A receiver 7 compatible with the transmitter 6 serves to recover the digital information transmitted and feeds it to the decoder input. The device utilized in decoder 3 is exactly the same as that of encoder 1 except that the external connections to it have been slightly changed. Pin 14 receives the incoming signal from receiver 7. Pins P1-P10 are connected to similar code select switches 8. Code select switches 8, if set to the same code as code select 5, will cause decoder 3 to initiate a signal over pin P13 to activate device 4. Pins P11 and P12 are connected to suitable positive biasing voltages, while pin P18 is connected to a proper negative voltage or ground. Pin P17 is coupled to an internal resistor R2 and capacitor C2 to provide an RC time constant to set a similar frequency to the encoder frequency. Pin P16 is coupled to an external resistor R3 and capacitor C3 which sets the resolution or allowable error between the received signal and the local digital signal developed in the decoder itself as will be fully described later herein. The activated device for the load may be a variety of types including a transistor, relay or other type of switching device which may be coupled to a motor, for example, to activate a garage door opener.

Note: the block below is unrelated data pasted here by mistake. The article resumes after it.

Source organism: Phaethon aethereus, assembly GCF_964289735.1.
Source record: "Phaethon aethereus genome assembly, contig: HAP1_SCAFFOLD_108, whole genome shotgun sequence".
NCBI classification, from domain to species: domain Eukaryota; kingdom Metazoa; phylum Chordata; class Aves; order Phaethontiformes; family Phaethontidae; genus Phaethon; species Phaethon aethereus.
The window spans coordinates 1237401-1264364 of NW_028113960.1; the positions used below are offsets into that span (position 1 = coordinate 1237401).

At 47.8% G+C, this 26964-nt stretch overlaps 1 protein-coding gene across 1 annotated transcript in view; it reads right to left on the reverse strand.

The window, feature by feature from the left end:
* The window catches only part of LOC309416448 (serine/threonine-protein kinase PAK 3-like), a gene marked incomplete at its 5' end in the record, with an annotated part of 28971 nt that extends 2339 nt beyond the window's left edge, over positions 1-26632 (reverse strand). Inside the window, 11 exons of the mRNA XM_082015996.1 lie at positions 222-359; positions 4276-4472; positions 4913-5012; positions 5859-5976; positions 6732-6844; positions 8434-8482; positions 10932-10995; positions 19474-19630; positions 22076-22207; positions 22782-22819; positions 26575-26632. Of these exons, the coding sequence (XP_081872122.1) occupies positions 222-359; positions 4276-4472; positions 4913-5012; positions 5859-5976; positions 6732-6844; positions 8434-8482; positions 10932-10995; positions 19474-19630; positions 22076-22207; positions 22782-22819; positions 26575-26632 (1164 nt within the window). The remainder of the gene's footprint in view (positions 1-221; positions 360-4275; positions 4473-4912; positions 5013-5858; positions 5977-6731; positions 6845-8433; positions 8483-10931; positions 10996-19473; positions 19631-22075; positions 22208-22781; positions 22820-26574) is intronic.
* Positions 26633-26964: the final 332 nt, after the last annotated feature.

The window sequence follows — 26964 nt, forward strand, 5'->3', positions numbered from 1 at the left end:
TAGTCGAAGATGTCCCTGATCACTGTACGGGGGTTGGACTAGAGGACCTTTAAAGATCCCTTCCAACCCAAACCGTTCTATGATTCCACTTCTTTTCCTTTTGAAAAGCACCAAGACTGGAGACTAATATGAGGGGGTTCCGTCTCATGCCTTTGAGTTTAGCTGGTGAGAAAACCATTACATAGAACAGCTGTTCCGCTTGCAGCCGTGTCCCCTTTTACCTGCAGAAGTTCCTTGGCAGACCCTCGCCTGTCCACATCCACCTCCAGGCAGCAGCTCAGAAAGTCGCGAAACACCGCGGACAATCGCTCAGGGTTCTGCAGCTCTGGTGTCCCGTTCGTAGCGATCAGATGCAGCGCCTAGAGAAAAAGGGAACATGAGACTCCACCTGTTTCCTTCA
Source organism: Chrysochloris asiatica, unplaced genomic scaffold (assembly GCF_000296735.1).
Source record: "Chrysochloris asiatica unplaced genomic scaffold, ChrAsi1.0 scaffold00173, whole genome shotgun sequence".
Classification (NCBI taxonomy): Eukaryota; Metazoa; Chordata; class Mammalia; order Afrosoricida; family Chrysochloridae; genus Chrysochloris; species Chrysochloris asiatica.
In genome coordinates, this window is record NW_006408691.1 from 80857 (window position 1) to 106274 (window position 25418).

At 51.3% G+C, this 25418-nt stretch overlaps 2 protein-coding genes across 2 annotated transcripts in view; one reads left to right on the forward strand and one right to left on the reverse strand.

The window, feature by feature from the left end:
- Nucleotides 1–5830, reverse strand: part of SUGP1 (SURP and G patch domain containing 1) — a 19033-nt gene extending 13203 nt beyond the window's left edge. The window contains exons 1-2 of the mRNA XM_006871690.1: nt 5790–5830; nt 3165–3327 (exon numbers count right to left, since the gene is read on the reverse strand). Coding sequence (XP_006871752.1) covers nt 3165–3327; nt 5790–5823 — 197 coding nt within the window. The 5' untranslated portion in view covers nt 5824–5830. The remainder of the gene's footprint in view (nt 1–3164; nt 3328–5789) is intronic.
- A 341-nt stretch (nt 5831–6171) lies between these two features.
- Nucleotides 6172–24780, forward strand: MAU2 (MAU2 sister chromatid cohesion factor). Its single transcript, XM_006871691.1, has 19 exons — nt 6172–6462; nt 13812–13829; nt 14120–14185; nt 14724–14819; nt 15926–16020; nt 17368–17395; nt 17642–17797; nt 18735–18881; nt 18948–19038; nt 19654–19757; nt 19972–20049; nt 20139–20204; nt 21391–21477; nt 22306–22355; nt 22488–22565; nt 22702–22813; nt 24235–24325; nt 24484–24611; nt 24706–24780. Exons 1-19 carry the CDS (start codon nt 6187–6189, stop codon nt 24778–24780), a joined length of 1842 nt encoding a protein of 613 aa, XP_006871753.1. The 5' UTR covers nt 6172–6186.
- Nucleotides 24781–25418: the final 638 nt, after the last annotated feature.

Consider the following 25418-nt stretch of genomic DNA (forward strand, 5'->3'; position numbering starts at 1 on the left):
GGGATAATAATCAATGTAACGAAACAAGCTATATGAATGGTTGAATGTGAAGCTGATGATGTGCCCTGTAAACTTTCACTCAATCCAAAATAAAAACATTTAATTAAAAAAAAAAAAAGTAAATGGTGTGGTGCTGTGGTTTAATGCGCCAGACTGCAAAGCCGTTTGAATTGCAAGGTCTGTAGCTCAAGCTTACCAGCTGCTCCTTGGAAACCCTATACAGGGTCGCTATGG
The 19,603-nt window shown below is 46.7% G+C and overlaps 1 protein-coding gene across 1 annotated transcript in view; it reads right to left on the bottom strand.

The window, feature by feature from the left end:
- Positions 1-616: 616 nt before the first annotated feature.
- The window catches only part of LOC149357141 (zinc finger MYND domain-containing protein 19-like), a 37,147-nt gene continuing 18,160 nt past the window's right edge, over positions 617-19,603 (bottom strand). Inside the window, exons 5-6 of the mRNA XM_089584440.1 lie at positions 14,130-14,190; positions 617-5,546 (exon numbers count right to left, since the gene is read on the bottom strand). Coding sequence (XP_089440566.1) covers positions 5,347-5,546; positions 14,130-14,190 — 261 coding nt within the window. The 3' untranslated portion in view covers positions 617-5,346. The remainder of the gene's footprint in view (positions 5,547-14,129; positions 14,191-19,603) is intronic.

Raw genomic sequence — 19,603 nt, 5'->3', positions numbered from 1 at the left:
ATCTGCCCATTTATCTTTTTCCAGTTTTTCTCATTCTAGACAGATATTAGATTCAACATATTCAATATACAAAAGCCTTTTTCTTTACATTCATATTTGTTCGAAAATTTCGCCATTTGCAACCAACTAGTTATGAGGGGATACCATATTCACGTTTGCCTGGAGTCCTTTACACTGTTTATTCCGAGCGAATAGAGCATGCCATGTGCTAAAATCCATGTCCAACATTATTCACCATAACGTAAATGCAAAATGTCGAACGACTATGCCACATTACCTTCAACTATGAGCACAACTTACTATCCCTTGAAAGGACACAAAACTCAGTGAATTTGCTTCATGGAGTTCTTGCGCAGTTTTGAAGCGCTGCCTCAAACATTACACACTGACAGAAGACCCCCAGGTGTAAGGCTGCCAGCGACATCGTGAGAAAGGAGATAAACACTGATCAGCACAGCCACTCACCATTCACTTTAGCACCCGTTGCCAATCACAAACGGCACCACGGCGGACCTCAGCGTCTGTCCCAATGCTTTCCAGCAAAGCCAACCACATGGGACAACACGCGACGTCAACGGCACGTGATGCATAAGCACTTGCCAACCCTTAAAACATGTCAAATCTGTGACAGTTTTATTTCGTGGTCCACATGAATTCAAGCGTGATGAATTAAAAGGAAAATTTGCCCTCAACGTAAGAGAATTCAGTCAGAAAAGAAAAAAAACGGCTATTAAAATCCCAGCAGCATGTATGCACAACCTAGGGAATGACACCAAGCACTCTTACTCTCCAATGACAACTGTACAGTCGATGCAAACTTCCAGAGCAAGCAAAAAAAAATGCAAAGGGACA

From the foregoing description, it can now be realized that the same device can be utilized as both the encoder 1 and decoder 3 merely by making slight changes to the external connections to the device. Although 18 input/output ports P1-P18 are provided, only changes to four pins, P13-P17, need be made to change the function of the device. This is because the present invention utilizes common functional circuit components in both modes of operation. The following description will describe in more detail the functional portions of the dual purpose device of the present invention in connection with the electronic circuitry. It is important to realize, however, that this circuitry is contained in a semiconductor integrated circuit device 9 which is packaged along the lines shown in FIG. 3. Due to the state of semiconductor technology, it is not necessary to go into any detail regarding the method of manufacture of such a chip since it is well within the skill of an ordinary practitioner to make such a device given the circuitry and layout as will now be described.